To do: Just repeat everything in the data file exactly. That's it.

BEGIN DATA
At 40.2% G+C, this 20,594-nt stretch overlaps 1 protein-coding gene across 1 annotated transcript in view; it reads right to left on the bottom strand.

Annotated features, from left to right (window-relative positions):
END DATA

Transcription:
At 40.2% G+C, this 20,594-nt stretch overlaps 1 protein-coding gene across 1 annotated transcript in view; it reads right to left on the bottom strand.

Annotated features, from left to right (window-relative positions):